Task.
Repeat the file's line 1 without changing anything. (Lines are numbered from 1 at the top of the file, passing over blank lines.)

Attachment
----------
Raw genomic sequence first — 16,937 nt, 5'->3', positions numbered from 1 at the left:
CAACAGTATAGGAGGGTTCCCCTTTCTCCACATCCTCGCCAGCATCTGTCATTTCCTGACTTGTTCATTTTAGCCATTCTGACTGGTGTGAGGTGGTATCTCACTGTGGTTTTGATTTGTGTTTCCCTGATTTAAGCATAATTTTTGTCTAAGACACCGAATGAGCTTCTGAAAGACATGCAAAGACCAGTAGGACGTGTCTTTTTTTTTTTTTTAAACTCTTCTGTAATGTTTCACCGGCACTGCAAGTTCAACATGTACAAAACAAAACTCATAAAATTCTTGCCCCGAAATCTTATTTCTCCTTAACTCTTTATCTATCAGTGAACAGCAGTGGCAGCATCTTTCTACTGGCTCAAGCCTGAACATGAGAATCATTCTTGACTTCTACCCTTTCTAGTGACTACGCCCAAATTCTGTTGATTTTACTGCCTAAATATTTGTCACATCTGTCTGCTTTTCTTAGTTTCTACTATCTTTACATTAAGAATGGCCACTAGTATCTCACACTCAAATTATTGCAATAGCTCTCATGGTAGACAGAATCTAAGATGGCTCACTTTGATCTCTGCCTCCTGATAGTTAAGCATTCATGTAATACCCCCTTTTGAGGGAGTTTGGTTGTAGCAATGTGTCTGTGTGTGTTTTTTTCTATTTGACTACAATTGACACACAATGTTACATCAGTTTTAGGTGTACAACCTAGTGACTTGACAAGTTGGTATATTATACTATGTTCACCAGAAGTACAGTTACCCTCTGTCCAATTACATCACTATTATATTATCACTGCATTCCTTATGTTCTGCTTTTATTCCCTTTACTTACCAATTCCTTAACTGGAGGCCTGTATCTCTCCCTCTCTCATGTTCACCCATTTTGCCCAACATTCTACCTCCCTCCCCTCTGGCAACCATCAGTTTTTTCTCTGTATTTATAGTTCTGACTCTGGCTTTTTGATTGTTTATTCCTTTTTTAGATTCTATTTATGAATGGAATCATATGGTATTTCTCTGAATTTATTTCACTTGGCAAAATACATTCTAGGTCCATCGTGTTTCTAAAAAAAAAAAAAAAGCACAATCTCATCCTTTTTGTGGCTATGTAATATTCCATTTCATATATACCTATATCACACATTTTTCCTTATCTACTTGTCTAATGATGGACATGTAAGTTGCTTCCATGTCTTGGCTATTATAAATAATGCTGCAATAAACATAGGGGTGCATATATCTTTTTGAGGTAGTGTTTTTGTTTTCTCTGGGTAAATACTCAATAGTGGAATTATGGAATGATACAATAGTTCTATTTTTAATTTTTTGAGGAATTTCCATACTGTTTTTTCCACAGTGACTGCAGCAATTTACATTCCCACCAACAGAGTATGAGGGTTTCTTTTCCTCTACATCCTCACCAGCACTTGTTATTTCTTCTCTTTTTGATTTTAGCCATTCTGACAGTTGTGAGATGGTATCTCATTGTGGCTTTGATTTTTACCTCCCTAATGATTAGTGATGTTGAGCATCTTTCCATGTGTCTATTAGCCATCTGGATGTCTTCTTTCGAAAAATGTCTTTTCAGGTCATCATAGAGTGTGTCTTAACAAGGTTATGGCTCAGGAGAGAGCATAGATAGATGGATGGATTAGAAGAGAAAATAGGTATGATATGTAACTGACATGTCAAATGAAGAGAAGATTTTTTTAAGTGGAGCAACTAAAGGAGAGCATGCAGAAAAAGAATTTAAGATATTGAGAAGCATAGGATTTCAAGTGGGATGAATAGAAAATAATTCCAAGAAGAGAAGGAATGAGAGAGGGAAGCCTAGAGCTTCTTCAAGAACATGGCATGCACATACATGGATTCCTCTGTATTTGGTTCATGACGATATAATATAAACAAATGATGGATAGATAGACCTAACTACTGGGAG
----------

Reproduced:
Raw genomic sequence first — 16,937 nt, 5'->3', positions numbered from 1 at the left: